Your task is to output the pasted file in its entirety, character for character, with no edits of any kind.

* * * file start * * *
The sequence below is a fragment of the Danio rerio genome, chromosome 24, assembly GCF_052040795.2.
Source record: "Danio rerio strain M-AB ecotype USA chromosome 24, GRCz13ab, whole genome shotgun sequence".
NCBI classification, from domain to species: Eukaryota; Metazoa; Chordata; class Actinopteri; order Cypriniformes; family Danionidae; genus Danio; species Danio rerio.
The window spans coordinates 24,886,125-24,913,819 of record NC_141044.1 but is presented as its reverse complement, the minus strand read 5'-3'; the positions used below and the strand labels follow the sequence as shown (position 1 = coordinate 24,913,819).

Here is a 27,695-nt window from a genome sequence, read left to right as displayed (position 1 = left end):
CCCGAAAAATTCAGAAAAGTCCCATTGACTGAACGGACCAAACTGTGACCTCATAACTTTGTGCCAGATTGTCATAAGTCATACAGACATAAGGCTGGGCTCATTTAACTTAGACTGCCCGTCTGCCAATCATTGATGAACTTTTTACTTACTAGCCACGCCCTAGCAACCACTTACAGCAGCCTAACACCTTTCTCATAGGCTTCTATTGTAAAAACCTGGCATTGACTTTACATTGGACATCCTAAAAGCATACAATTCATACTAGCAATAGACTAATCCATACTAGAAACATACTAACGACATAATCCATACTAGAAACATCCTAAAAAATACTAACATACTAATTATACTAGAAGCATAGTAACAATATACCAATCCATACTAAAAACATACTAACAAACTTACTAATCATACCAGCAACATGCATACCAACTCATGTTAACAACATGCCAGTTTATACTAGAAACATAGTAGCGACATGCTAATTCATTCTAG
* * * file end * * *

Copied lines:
The sequence below is a fragment of the Danio rerio genome, chromosome 24, assembly GCF_052040795.2.
Source record: "Danio rerio strain M-AB ecotype USA chromosome 24, GRCz13ab, whole genome shotgun sequence".
NCBI classification, from domain to species: Eukaryota; Metazoa; Chordata; class Actinopteri; order Cypriniformes; family Danionidae; genus Danio; species Danio rerio.
The window spans coordinates 24,886,125-24,913,819 of record NC_141044.1 but is presented as its reverse complement, the minus strand read 5'-3'; the positions used below and the strand labels follow the sequence as shown (position 1 = coordinate 24,913,819).

Here is a 27,695-nt window from a genome sequence, read left to right as displayed (position 1 = left end):
CCCGAAAAATTCAGAAAAGTCCCATTGACTGAACGGACCAAACTGTGACCTCATAACTTTGTGCCAGATTGTCATAAGTCATACAGACATAAGGCTGGGCTCATTTAACTTAGACTGCCCGTCTGCCAATCATTGATGAACTTTTTACTTACTAGCCACGCCCTAGCAACCACTTACAGCAGCCTAACACCTTTCTCATAGGCTTCTATTGTAAAAACCTGGCATTGACTTTACATTGGACATCCTAAAAGCATACAATTCATACTAGCAATAGACTAATCCATACTAGAAACATACTAACGACATAATCCATACTAGAAACATCCTAAAAAATACTAACATACTAATTATACTAGAAGCATAGTAACAATATACCAATCCATACTAAAAACATACTAACAAACTTACTAATCATACCAGCAACATGCATACCAACTCATGTTAACAACATGCCAGTTTATACTAGAAACATAGTAGCGACATGCTAATTCATTCTAG